The Arctic permafrost was once an area full of vegetation. But it’s been freezing for 35,000 years or so. Every summer it thaws slightly, and every winter it refreezes.

As climate change sets in, the summers have got longer and the winters are warmer. This means more of the permafrost melts, and the remnants of that vegetation—protected from decomposition by the freezing temperatures—is exposed.

As it melts, microbes and other forms of life will reawaken. What forgotten pathogens lie beneath?

And then, as they watched, a virus appeared in their viewfinder: Pithovirus sibericum, a massive ovular virion that had survived 30,000 years frozen in the ice core. It was also the largest virion ever discovered.

“We tried to isolate amoeba viruses without knowing they were going to be giant viruses—and a totally different type of virus than we already know appeared,” Claverie said. “It turns out the viruses we are getting [in the permafrost] are extremely abnormal, extremely fancy.”

Claverie and Abergel’s viruses aren’t a threat to humanity—yet. But human pathogens have also survived freezing and thawing in the permafrost. Last summer, an outbreak of anthrax in Siberia infected dozens of people and killed one child. The vector of disease is thought to be the thawing and decaying carcass of a reindeer killed in 1941.

And a team of Canadian scientists recently found a strain of bacteria, Paenibacillus, in a cave in New Mexico that had been closed off for more than 4 million years. Though harmless to humans, the ancient bacteria was resistant to most clinical antibiotics, including most of the newest and most aggressive. The discovery suggested that bacteria can survive the most exotic and remote environments.

The problem is compounded by our desire to access precious metals, rare earths, petrol, gas and gold throughout the arctic. If, say, Russia wants to access them, millions of tonnes of permafrost needs to be moved for the first time in millions of years.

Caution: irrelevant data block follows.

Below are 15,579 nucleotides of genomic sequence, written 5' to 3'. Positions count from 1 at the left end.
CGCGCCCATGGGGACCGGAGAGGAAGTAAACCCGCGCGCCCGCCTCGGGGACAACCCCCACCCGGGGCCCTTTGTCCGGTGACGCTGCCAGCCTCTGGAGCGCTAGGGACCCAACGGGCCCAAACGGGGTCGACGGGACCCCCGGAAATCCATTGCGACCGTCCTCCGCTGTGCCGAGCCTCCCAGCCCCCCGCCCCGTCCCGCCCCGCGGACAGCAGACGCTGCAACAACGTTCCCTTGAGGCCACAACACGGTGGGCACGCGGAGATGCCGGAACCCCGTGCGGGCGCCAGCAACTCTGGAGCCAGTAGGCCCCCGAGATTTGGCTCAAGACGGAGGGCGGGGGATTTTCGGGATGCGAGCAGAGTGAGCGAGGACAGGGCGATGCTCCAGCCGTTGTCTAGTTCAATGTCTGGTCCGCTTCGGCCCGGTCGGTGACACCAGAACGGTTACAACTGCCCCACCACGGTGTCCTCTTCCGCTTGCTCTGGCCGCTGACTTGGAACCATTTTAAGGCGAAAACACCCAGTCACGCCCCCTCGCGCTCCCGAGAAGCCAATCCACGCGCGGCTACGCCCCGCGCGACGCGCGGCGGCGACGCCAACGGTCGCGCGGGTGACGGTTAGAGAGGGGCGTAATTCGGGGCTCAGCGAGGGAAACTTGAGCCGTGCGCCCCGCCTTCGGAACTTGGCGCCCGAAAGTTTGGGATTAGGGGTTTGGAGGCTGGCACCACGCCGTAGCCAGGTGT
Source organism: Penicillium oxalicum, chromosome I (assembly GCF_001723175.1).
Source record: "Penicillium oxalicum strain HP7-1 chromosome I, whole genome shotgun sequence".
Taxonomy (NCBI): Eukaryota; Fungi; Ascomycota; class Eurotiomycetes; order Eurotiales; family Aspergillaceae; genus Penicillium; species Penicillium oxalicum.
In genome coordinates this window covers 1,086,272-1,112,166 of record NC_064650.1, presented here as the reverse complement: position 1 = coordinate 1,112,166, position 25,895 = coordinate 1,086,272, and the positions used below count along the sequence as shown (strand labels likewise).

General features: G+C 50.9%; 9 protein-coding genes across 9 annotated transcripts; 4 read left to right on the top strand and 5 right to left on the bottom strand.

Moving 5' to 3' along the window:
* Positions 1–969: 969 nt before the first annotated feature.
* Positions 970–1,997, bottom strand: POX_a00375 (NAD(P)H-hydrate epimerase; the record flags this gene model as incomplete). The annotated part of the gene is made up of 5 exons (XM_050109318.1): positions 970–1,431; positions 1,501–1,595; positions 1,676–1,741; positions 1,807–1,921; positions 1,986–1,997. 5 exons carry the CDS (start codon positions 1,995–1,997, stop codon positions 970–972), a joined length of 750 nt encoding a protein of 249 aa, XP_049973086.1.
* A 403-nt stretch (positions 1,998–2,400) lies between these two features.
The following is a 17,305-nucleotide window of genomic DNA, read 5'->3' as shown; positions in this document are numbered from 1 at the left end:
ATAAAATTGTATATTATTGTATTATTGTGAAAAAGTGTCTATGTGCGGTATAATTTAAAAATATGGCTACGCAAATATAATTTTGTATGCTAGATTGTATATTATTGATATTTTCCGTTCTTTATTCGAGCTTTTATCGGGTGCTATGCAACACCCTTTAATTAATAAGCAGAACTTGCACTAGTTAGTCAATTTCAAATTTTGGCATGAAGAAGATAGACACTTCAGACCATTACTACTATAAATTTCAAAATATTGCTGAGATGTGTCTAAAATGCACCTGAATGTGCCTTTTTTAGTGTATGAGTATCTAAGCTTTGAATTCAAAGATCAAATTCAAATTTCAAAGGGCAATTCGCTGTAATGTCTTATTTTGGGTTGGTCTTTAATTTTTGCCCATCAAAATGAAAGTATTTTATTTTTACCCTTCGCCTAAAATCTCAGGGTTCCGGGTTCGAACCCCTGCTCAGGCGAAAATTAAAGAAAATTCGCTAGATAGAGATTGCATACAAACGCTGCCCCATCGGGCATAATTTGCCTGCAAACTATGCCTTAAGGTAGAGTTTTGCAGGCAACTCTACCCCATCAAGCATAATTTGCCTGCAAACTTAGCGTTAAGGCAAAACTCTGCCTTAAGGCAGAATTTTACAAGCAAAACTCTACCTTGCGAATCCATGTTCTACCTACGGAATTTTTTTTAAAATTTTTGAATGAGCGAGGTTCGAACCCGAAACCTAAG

Even more worrisome are the microbes we don’t know. “No one really understands why Neanderthals went extinct,” Claverie said. Sometimes, he catches himself when talking about these possible permafrost-locked diseases—they may have threatened humans or human relatives in the past, he’ll say. Then, he’ll change tense, emphasizing that they could do so again.

Source: The Zombie Diseases of Climate Change – The Atlantic

The First Woman to Translate the ‘Odyssey’ Into English

Not only is she the first woman, but she’s making some fairly radical changes to the established translations:

“Treat me,” I interrupted, “as if I don’t know Greek,” as, in fact, I do not.

“The prefix poly,” Wilson said, laughing, “means ‘many’ or ‘multiple.’ Tropos means ‘turn.’ ‘Many’ or ‘multiple’ could suggest that he’s much turned, as if he is the one who has been put in the situation of having been to Troy, and back, and all around, gods and goddesses and monsters turning him off the straight course that, ideally, he’d like to be on. Or, it could be that he’s this untrustworthy kind of guy who is always going to get out of any situation by turning it to his advantage. It could be that he’s the turner.”

Source: The First Woman to Translate the ‘Odyssey’ Into English – The New York Times

See also two ‘Troy Story’ videos we made that re-tell the Iliad and the Odyssey in a couple of minutes each:

 

On dreaming

Ordinarily she didn’t tend to dream much. Even if she did, she usually had forgotten most of the dream by the time she woke up. Sometimes faint scraps of her dream would get caught on the wall of her consciousness, but she couldn’t retrace these fragments back to any coherent narrative. All that remained were small, random images. She slept deeply, and the dreams she did have came from a very deep place. Like fish that live at the bottom of the ocean, most of her dreams weren’t able to float to the surface. Even if they did, the difference in water pressure would force a change in their appearance.

—Haruki Murakami, 1Q84